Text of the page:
Colin Harper - The Dream Society Review from Mojo, July 1998

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Roy Harper: The Dream Society

Colin Harper

Album review: originally published in Mojo, July 1998

 

                The Sophisticated Beggar, the Valentine, the Loony On The Bus... Roy Harper has worn these and other Lifemasks for more than 30 years now and with this new, remarkable instalment the real Roy stands up. Not in one easy motion, of course - this is the first part of a two-volume autobiographical song cycle. Accessible, yes, but rather in the same way as Lewis Carroll. Are all these densely wrought worldviews and achingly poignant recollections from the same cornered, vulnerable little soul? Apparently so. For anyone who has struggled with Harper’s work in the past - the swings and roundabouts of his vitriol and tenderness never allowing for an easy relationship with the casual listener - this could be the one. The abiding thoughts from even a handful of listens is not only the intensity of Roy’s passion, even after all these years, but the deeply emotional content of his own history that he succeeds in crafting mercurially and believably into songs with beautiful, instantly memorable melodies and appropriate musical settings as required.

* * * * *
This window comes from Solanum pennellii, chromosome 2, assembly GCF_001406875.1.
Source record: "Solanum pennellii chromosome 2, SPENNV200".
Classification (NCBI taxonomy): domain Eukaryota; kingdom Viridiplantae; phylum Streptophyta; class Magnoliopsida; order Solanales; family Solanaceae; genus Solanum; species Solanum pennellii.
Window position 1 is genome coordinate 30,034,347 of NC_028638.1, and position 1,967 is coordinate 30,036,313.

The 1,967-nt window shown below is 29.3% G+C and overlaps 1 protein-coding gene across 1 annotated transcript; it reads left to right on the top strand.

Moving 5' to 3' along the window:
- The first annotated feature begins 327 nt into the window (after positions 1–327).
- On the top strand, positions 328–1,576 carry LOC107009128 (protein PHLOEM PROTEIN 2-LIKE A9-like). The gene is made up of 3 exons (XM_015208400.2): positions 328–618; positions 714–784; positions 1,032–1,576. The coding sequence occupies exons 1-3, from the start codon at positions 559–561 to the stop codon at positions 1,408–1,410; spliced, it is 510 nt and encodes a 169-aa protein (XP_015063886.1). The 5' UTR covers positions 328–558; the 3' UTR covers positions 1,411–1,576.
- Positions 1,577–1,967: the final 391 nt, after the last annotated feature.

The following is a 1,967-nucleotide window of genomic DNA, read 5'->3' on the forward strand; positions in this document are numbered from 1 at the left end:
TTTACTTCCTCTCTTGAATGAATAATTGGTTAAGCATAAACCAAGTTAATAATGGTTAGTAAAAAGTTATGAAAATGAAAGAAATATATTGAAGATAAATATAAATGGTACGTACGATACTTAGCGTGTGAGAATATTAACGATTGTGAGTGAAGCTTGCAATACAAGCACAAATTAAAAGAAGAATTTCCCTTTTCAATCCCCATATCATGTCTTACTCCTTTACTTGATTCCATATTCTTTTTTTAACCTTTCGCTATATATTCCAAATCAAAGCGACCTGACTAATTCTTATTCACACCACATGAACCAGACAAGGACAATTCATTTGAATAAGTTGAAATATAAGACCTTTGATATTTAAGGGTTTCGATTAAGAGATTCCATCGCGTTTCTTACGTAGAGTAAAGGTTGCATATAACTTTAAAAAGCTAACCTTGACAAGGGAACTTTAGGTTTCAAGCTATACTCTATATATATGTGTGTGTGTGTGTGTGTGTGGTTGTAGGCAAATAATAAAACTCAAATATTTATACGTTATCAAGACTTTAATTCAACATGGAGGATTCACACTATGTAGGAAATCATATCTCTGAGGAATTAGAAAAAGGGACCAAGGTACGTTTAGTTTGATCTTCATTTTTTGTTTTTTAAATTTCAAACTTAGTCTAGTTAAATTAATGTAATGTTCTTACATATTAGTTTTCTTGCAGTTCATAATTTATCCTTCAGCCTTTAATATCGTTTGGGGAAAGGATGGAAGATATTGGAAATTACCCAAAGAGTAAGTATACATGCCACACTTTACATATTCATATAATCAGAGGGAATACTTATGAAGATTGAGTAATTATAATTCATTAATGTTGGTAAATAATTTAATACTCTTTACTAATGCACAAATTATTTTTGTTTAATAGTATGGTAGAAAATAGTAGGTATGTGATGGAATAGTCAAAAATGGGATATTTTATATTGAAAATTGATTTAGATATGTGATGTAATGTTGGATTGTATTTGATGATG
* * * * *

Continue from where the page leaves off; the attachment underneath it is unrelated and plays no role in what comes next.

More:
A ponderous opener aside, this is an album so taut and focused it could snap. When Roy builds up a head of rockabilly irony on ‘Psychopath’ and sings the refrain, ‘I wanna leave this psychopath behind’, you know he means it. But likewise he’s still wowed by the libido-drenched young man memories of ‘Songs Of Love Part 2’, pumped out in suitably sensual Zeppelin riffage. Not in contrast but in complement the ‘no more pain’ simplicity of ‘I Want To Be In Love’ and the desperately sad ‘Dancing All The Night’, where Roy’s desire to waltz with the late mother he never knew is executed with a sincerity and artistry that few others could master. Exploring a whole life’s experience, the sentiments of this record are far, far too complex to file under... whatever. Repeat plays are compulsive. It’s as if, after all these years we thought he was a nutter, Roy Harper is the only sane man left alive and this his brilliant memoir. Nightfighter? Songwriter.

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SHAUN I's picture

Quintessentially RH.

SHAUN I

Great reviews, very concise and in depth analogies of the works of Roy Harper. Definitely not for the faint hearted or the casual listener, complex, thoughtful, imaginative and an emotionally charged repertoir of gems is why I consider myself extremely lucky enough to have found and enjoyed Roy's music for the last 25 years.